Priest accused of stealing $98K from church to pay Grindr hookups
August 21, 2019 | 3:52pm | Updated
A Pennsylvania priest stole nearly $100,000 in church donations to pay men he met on Grindr for sex acts — and to pay off his personal credit cards, prosecutors said.
The Rev. Joseph McLoone, 56, was arrested on felony theft and related charges Wednesday after investigators revealed that he opened a secret checking account in 2011 to deposit donations from parishioners at St. Joseph’s Catholic Church in Downingtown, the Chester County District Attorney’s Office announced.
McLoone, of Downingtown, then funneled the donation checks into an unauthorized “St. Joseph Activity Account” at TD Bank for the next six years and stole $98,405 in all, according to Chester County district attorney chief of staff Charles Gaza.
“Father McLoone held a position of leadership and his parishioners trusted him to properly handle their generous donations to the church,” Gaza said in a statement. “Father McLoone violated the trust of the members of St. Joseph’s for his own personal gain.”
McLoone allegedly withdrew roughly $46,000 in cash from the undisclosed account in Ocean City, New Jersey, where he owns a beach house. He also admitted to using some of the funds to pay for his “personal relationships” with other men, including $1,200 McLoone deposited into the commissary account of an inmate in a New York correctional facility, according to a criminal complaint.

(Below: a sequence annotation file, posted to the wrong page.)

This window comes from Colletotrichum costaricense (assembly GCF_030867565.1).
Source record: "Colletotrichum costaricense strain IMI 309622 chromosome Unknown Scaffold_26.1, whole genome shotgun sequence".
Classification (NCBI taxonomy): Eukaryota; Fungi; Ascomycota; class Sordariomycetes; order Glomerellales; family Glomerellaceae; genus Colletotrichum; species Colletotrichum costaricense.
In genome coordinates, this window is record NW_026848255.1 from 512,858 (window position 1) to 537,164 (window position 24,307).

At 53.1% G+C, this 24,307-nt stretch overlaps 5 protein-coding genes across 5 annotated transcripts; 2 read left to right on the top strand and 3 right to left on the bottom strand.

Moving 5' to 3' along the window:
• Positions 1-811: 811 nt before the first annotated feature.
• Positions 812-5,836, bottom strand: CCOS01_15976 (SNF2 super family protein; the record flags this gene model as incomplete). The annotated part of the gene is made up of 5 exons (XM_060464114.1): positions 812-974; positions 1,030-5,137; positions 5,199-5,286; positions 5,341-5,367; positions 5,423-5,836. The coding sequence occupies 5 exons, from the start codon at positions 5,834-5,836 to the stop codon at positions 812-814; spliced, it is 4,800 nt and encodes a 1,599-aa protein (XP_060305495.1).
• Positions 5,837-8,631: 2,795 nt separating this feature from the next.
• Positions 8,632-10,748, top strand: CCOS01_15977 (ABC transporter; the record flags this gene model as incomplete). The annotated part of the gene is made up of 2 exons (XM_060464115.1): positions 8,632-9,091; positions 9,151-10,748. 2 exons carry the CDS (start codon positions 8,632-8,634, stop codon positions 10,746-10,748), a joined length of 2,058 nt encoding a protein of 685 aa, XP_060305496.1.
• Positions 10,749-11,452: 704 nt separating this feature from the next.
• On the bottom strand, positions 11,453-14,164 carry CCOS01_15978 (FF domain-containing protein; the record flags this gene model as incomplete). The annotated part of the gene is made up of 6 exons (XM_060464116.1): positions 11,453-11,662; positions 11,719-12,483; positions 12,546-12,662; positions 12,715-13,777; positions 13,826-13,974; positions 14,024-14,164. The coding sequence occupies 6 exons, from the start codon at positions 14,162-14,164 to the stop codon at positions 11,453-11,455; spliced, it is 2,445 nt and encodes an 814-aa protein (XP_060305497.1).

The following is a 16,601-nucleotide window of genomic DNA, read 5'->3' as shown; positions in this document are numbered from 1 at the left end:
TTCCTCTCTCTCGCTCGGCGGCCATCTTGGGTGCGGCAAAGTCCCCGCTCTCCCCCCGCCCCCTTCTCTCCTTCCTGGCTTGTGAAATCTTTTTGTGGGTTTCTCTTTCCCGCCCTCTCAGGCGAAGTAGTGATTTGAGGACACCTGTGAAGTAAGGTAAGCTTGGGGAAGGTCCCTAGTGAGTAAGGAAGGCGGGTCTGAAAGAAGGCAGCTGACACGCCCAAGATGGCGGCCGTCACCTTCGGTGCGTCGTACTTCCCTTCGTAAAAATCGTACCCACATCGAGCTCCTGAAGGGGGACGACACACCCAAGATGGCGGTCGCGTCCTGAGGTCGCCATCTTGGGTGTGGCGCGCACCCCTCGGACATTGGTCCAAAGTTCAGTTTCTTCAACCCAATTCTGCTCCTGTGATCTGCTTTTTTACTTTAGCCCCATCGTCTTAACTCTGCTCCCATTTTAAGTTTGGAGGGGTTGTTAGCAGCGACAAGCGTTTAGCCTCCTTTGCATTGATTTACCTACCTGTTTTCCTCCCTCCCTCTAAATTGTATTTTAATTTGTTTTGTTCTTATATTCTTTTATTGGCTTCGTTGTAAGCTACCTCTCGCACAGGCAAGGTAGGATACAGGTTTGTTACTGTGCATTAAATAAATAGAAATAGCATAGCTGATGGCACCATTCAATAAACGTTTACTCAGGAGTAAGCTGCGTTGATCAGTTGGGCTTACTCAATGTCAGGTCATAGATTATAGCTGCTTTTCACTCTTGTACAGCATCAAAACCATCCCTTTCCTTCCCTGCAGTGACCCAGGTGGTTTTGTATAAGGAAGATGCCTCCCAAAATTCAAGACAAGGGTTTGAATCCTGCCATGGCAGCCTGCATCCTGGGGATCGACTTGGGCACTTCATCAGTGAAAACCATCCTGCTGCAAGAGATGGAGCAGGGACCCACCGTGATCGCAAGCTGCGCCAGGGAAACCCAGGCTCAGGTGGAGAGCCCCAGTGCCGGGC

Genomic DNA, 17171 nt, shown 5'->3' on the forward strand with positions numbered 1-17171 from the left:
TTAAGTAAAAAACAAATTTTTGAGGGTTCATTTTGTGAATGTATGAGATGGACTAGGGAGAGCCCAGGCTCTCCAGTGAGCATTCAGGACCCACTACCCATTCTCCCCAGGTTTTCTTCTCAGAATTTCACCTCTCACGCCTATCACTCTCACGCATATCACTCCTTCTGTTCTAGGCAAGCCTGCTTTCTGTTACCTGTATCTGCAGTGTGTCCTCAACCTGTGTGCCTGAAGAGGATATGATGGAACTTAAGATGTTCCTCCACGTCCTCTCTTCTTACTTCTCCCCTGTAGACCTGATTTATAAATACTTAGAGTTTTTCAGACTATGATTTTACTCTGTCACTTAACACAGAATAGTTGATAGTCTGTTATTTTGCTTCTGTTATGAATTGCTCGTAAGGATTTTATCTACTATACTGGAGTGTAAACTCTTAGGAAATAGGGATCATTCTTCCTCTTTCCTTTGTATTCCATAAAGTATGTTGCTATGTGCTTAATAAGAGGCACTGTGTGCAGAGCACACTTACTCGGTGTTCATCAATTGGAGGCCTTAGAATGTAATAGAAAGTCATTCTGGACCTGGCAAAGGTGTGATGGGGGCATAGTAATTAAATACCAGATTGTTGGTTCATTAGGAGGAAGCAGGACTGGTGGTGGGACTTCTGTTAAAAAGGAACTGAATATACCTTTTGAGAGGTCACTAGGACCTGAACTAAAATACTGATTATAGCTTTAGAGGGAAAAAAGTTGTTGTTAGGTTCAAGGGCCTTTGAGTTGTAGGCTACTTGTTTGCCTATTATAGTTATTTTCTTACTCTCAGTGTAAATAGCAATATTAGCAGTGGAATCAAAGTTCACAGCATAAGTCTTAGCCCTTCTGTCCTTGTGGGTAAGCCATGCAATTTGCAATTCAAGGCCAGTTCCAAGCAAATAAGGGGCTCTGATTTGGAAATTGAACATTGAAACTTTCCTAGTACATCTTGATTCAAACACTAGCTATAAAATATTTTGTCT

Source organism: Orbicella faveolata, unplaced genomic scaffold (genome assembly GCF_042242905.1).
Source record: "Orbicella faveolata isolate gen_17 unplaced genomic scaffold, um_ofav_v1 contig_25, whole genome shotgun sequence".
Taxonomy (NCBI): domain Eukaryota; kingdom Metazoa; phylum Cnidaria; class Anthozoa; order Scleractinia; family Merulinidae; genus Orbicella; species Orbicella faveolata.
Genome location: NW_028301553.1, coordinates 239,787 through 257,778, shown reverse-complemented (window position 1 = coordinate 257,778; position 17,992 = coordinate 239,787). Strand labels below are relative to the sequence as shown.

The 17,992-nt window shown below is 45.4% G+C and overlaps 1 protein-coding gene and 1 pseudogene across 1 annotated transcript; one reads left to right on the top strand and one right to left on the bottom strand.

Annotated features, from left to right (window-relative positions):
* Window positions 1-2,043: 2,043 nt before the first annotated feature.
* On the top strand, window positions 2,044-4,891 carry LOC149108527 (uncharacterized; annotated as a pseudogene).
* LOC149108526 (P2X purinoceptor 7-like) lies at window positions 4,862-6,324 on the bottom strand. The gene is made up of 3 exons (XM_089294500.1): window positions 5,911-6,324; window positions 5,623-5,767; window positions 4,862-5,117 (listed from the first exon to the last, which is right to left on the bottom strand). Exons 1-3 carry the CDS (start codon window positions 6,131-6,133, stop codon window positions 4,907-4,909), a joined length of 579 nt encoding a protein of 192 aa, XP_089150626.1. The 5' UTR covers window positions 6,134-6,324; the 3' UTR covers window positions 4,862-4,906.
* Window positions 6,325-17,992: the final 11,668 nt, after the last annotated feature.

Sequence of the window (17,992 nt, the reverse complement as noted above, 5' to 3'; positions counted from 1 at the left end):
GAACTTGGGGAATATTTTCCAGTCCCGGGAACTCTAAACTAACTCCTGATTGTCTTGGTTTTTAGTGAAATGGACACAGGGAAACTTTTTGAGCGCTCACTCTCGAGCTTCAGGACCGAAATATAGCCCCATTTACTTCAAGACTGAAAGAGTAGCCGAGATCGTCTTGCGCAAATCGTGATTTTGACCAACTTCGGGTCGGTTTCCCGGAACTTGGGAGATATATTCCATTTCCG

The inmate, identified in court documents as Brian Miller, was never a Pennsylvania resident and had no previous connection to McLoone’s church. McLoone told investigators that Miller lived in New York City and that he met the inmate via Grindr for a sexual relationship, the complaint shows
McLoone separately made 17 payments totaling $1,720 to men he met on Grindr via the Square online payment app and doubled the fee he collected as a stipend for each Mass, wedding and funeral held at St. Joseph’s Parish, prosecutors claim. He’s also accused of using $3,000 of the stolen funds to pay off personal credit cards.
The Archdiocese of Philadelphia launched an investigation of McLoone in early 2018. He was later put on administrative leave before resigning as pastor of the parish, according to a statement released Wednesday by diocese officials.
“These charges are serious and disturbing,” the statement read. “The Archdiocese and the parish will continue to cooperate with law enforcement as the criminal matter enters its next phase. Pending the outcome, Monsignor McLoone remains on administrative leave. Information regarding his arrest will be shared with the Saint Joseph Parish community.”
McLoone could not be immediately reached for comment Wednesday, but his attorney denied the allegations when reached by The Post.
“What he did with his own personal money is his business,” attorney Melissa McCafferty said. “It may be between him and the archdiocese, but it’s not between him and law enforcement.”
Citing McLoone’s “private life,” McCafferty declined to discuss details of the allegations but said he had provided authorities with detailed financial records.